Bulked Continuous Filament (BCF) is just as it sounds; it is manufactured in one long continuous strand. These long strands are twisted together and set with heat to retain their shape. BCF yarns can be made in different ways to provide a variety of textures. Unlike staple fibers, BCF yarns do not shed. There are fewer steps involved in manufacturing BCF yarns, making it a less expensive material. With recent technological advances, BCF fibers can be made into styles once reserved for staple yarns.


Density will tell you how much pile yarn was used to make the carpet and how tightly packed it is. This can easily be tested by “schmushing” your fingers into the carpeting; how easily you can reach the backing material with your fingertips determines the density. As a general rule, the denser the carpet the longer it will wear.



Cut and loop pile diagram from World Floor Covering Assoc.

The style of carpeting can be categorized into three areas – looped, cut, or cut and loop pile.

Loop pile carpeting is made from a series of uncut loops. This style can be woven or tufted. A well-known example of loop carpeting is Berber. Many loop pile carpeting is low profile and by nature provides fewer, underfoot cushioning. Within the loop style you can find level loop, textured loop and multilevel loop.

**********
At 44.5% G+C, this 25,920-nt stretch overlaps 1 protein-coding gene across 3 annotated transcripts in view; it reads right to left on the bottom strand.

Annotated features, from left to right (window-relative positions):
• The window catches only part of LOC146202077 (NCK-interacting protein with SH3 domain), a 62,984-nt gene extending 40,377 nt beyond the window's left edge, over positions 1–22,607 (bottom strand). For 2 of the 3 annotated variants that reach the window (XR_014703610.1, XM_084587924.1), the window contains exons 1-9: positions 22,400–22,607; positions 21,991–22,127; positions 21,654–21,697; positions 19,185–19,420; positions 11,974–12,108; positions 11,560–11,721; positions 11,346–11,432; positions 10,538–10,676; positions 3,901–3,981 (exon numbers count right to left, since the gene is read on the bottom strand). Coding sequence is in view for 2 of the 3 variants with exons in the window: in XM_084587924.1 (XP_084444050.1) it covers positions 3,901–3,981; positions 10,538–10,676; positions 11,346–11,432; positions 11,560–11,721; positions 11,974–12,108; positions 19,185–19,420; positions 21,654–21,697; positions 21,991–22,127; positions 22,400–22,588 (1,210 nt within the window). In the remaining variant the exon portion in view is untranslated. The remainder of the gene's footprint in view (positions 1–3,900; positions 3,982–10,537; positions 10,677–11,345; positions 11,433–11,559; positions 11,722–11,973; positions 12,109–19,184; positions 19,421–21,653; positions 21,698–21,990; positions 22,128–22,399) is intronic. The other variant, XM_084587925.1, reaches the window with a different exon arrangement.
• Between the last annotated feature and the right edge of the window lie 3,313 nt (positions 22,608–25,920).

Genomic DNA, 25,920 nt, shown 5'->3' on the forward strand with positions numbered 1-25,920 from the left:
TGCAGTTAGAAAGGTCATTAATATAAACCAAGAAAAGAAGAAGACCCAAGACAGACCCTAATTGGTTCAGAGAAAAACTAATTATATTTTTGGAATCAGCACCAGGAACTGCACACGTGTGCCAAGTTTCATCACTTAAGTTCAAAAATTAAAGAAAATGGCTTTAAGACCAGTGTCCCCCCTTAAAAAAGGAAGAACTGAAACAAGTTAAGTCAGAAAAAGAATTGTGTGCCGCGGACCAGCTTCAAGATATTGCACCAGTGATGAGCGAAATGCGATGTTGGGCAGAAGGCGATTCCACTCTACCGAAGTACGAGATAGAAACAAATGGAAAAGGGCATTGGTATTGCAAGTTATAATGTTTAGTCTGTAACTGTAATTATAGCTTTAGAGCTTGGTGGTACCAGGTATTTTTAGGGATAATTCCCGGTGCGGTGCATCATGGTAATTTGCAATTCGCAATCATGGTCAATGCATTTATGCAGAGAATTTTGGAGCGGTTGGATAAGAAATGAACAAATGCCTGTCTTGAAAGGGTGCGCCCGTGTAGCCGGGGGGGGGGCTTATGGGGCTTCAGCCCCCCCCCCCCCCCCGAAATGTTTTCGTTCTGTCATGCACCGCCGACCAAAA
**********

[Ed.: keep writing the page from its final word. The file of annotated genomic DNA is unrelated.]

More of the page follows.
Tufted loop wool carpeting from the Alluring collection at Hibernia.

Cut pile carpeting is made from cut ends of the pile yarn. Examples of this style are Saxony or plush.


Textured cut pile carpeting, 100% Stainmaster Premier BCF Nylon from Camelot’s Glamour collection.

Lastly there is Cut and Loop pile, which uses a combination of the two to make patterns and textures. Within this category you can have Level Cut and Loop or Multilevel Cut and Loop.

Woven or Tufted


Karastan’s Dramatic Details is an example of Cut and Loop pile that gives carpeting pattern and texture.

Woven or Tufted refers to how the yarns are secured to the carpet backing. Tufted carpet yarn uses needles that insert the yarn into the backing material and is held in place with another small loop, similar to how a sewing machine works. The backing is then covered with an adhesive and a secondary backing material is attached to stabilize the carpet.